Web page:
Transit-oriented development surges in Vancouver

Vancouver is forging ahead to secure its reputation as one of the greenest cities in the world – and a strong surge in transit-oriented development is leading the way.

PCI Development Corp. announced in early September its plans to build what’s already been dubbed the “green giant,” a $370-million mixed used development.

Known as Marine Gateway, the transit-oriented hub on the Cambie Corridor will feature a 14-storey office tower, an 11-screen movie theatre and a 46,000-square-foot grocery store.

Marine GatewayThe development, which will be built to a Gold LEED standard, is near a major transit hub and bike routes. Marine Gateway is expected to generate two million transit trips annually.

Marine Gateway is located nine minutes from the International Airport, and 16 minutes from the central business district via the Canada Line, which tenants can access through a covered connection.

The development is on a high-volume bus loop with frequent 20-minute connections to the 22nd Street SkyTrain Station in New Westminster.

Interest is high

Interest in similar transit-oriented developments in Vancouver is high, with a number of similar projects proposed.

PCI is pre-leasing a proposed development adjacent to the King George Station. That project potentially includes more than 425,000 square feet of office space, as well as 300,000 sq. ft. of retail and 700,000 sq. ft. of residential.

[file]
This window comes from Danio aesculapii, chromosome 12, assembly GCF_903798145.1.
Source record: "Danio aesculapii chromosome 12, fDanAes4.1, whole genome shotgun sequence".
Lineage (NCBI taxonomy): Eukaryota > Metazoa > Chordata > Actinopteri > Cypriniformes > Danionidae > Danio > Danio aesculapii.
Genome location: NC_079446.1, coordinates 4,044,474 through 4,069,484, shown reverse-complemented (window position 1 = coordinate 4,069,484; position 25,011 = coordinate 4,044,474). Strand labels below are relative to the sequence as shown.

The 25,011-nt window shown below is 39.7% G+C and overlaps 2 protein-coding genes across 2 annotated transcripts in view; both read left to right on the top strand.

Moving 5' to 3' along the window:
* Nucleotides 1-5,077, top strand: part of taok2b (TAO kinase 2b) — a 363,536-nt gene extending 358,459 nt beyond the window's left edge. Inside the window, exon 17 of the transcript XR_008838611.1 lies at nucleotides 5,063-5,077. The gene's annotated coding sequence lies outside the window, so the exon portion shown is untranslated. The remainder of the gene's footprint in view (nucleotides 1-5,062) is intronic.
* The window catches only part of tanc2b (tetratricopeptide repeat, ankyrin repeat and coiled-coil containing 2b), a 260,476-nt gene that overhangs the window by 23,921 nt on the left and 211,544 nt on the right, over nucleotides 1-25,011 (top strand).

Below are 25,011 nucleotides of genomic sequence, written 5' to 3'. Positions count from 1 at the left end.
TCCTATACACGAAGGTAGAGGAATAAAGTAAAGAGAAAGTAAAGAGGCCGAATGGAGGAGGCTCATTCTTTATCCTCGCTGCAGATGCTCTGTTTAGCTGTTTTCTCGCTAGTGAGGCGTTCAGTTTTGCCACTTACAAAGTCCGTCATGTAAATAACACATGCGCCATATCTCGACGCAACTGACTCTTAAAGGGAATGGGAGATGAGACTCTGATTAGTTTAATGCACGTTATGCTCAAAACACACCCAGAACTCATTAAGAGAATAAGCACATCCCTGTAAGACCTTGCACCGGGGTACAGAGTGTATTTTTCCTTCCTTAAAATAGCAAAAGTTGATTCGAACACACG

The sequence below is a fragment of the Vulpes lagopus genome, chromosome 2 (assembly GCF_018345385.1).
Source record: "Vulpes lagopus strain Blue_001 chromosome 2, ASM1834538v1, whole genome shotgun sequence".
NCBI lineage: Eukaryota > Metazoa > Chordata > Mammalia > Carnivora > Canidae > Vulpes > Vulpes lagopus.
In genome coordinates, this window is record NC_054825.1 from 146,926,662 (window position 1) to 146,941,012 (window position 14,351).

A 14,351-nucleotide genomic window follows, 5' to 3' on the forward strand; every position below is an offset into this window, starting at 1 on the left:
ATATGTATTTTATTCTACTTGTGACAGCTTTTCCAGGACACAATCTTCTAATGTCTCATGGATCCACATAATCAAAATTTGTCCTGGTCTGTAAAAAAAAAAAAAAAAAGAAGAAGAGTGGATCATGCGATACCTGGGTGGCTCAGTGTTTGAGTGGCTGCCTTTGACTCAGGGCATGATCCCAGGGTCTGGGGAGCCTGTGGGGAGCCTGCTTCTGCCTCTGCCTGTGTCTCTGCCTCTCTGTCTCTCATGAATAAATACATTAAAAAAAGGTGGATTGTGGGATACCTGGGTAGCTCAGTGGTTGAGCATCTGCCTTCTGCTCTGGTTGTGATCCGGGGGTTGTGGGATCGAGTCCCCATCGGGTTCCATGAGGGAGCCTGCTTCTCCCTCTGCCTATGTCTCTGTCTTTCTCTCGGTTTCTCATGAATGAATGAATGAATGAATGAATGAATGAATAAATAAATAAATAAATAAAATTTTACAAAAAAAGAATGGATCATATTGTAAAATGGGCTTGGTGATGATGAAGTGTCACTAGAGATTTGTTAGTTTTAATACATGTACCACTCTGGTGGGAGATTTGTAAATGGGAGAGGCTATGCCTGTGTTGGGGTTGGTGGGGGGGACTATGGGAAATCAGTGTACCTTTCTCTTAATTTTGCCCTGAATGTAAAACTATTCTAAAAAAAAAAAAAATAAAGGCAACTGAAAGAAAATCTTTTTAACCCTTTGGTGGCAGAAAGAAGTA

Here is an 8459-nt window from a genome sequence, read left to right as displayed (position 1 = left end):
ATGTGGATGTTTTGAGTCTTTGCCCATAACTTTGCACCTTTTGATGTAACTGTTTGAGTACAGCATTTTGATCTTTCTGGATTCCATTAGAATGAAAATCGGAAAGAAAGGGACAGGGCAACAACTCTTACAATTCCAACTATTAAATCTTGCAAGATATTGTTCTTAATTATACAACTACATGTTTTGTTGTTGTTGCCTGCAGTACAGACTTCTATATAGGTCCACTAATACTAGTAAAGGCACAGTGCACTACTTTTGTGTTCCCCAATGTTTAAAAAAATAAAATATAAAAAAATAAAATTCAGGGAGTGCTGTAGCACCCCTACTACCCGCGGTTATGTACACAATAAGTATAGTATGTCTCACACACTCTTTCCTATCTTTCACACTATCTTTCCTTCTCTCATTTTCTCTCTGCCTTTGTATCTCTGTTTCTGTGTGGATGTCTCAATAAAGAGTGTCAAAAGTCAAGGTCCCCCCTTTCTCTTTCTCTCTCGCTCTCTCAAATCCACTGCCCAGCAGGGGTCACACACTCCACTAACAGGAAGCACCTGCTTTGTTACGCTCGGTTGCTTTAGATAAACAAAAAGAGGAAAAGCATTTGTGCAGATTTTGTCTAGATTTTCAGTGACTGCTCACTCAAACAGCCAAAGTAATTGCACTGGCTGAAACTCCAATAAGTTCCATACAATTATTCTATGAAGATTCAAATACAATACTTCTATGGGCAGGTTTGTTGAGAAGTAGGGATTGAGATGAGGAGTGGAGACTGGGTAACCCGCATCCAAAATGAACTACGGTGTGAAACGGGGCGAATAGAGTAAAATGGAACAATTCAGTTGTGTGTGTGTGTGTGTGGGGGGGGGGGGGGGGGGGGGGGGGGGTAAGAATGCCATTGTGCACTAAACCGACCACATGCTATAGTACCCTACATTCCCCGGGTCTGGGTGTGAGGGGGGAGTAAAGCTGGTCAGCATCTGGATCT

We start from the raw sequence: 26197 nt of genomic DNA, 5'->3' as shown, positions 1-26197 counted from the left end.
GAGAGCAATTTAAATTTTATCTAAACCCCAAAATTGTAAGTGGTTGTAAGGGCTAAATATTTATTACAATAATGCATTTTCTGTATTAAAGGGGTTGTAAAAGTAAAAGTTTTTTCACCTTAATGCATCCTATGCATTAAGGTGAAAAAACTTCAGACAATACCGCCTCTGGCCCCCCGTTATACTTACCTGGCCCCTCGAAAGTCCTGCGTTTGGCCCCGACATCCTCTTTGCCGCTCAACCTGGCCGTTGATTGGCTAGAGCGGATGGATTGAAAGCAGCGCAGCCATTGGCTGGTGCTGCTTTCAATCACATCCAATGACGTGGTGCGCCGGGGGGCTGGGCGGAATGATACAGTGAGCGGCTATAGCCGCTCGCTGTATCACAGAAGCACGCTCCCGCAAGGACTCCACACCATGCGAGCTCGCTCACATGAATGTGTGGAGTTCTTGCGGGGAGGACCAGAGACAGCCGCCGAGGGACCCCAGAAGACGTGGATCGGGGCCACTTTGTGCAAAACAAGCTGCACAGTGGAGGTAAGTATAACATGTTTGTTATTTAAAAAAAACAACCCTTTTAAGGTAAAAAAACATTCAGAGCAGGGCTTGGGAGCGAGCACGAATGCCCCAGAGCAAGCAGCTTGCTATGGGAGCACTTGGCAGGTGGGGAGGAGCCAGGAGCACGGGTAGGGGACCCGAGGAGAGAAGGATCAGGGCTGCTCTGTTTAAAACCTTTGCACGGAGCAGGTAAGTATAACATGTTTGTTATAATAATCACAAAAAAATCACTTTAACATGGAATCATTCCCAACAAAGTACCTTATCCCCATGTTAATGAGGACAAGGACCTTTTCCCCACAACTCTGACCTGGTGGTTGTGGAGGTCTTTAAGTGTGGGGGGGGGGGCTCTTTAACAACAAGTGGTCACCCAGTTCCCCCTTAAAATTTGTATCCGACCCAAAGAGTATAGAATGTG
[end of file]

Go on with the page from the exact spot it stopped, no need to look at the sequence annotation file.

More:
Shape Properties’ Brentwood Town Centre could feature as many as six residential buildings and a 25-storey office tower.

The Brewery District by Wesgroup Properties in New Westminster has already pre-leased a substantial amount of the 256,000 sq. ft. office space of its eight-tower development to Translink.

Surrey City Development Corporation is partnering with Century Group and Cotter Architects on a 50-storey mixed-use tower next to Surrey Central SkyTrain Station.

Green road map

Approved in 2011, Vancouver’s Greenest City 2020 Action Plan is a document guiding the city’s growth and sets out a road map to turn the West Coast centre into the world’s greenest city.

A section of the plan covers green building and the stated goal is to “lead the world in green building design and construction.” As of July 2010, all building rezonings within the city are required to meet gold LEED standards for environmental performance.

The city also outlined two targets in the area of green transportation: to make the majority of trips by foot, bicycle and public transit; and to reduce the average distance driven per resident by 20 per cent from 2007 levels.

To help reach its goal of green transportation, the plan calls for, among other things, new development that supports existing and new transit infrastructure. It appears  developers are taking the plan to heart.


A multiple award-winning reporter, writer and editor for more than 25 years, Charles Mandel most recently worked as the National Observer's climate change reporter. He is a former Atlantic correspondent…

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A multiple award-winning reporter, writer and editor for more than 25 years, Charles Mandel most recently worked as the National Observer's climate change reporter. He is a former Atlantic correspondent…

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